Because of that, Tech may have to get creative. Foster said on Monday that defensive end Vinny Mihota, who played some defensive tackle when he first arrived in Blacksburg, may have to slide inside in certain situations.
“We’ve talked about that, and Vinny has played there some, and he could go do that,” Foster said. “If we can create a little bit of depth with guys we feel that we can trust, and know can win for us at (defensive) end, and we have concerns with our depth at tackle, then that could be a possibility there. He is a kid that is big enough and physical enough.”
If Mihota stays outside, Tech will be very thin in the middle. Behind Tim Settle and Ricky Walker, the Hokies will look to Jarrod Hewitt, J’Bril Glaze, Darius Fullwood and possibly Robert Porcher IV to fill in as role players off the bench.
Despite the depth concerns, Virginia Tech does return seven starters and a few backups that have good playing experience.
“We have a good experienced group coming back, and guys stepping in,” Foster said. “Tim Settle now is going to be a factor player, instead of being a role player last year, playing 20-25 plays a game, he’s going to have to play 45, 50, 55 plays a game. Tim has worked extremely hard.”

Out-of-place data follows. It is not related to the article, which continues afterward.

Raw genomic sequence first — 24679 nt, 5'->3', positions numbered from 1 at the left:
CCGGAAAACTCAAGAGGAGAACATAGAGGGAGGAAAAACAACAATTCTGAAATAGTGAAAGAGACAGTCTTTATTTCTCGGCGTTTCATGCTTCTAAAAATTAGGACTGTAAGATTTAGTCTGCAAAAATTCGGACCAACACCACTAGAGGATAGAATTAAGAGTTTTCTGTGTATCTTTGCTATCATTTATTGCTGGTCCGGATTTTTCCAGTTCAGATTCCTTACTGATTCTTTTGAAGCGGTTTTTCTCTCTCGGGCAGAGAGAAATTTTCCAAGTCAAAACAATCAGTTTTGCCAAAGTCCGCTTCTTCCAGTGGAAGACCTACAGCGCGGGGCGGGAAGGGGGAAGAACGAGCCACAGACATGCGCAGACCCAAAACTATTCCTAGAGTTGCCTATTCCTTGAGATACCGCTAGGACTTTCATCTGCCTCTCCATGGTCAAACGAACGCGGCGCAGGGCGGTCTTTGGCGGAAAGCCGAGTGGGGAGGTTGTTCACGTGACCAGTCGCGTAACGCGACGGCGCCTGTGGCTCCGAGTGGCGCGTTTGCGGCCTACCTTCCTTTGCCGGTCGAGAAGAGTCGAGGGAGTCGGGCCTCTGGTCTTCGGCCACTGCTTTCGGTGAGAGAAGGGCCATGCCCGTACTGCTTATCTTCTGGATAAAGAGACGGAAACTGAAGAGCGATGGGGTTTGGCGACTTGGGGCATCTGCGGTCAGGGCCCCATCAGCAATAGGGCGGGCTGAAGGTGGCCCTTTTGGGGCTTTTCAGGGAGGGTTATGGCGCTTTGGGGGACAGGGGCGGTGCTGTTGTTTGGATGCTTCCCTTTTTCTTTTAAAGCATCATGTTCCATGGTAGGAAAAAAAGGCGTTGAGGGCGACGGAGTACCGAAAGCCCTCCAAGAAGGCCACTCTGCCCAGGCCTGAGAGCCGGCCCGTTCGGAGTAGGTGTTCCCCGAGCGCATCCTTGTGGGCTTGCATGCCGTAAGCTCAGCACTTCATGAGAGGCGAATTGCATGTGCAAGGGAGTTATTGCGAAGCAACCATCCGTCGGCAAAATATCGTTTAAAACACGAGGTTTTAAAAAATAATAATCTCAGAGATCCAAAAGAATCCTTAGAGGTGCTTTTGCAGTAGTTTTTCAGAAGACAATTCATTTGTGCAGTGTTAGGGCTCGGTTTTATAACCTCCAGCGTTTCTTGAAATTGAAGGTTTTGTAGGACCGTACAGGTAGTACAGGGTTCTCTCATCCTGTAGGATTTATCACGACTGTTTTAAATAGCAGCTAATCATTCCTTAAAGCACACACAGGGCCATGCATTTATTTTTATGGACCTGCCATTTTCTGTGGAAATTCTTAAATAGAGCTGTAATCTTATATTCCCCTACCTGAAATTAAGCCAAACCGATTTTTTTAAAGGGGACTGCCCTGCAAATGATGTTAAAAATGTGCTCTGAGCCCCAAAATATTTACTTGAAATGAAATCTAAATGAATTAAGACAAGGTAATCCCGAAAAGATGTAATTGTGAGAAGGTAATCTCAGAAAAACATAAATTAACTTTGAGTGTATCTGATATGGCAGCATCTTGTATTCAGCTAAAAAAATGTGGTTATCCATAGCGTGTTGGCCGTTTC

Offensively, Tech has to find a starting quarterback for the second straight season. Josh Jackson, Hendon Hooker and AJ Bush began battling it out this spring, and all will start camp on a level playing field.
“We’ll have the three guys rolling through evenly through the spring, getting reps,” offensive coordinator Brad Cornelsen said. “It’s going to be similar to last year. We’ll evaluate it day-to-day. We’ve got no timetable naming a starter, and there’s a lot that goes into it. There’s things that can be evaluated, charted and there’s things that can’t be, and those are conversations that the head coach and the offensive staff have every day. When we’re comfortable making that announcement, we’ll run with it.”
Fortunately for the Hokies, Cornelsen has experience working with young and inexperienced quarterbacks. Jerod Evans started the 2016 season with zero playing experience at the FBS level, and Evans set multiple school passing records.
“I think it goes back to our philosophy any year, with any starter, which is how can we get him playing well? That means taking care of the football, being efficient, completing passes, whether they’re deep post routes or throws into the flat,” Cornelsen said. “That guy has got to play well, be efficient and take care of the ball, and keep the chains moving.”
Whoever starts at quarterback for Virginia Tech will have an entirely new right side of the offensive line to work with. So far, only Tyrell Smith has separated himself from the competition.
“I think we’ve got some bodies there that are going to step in,” Cornelsen said. “Tyrell Smith has done a pretty good job of establishing himself at the tackle spot. He’s still got a ways to go, and there’s still guys pushing him, but I like what we saw from him in the spring… It’s going to be a challenging and competitive fall camp for that right guard spot.”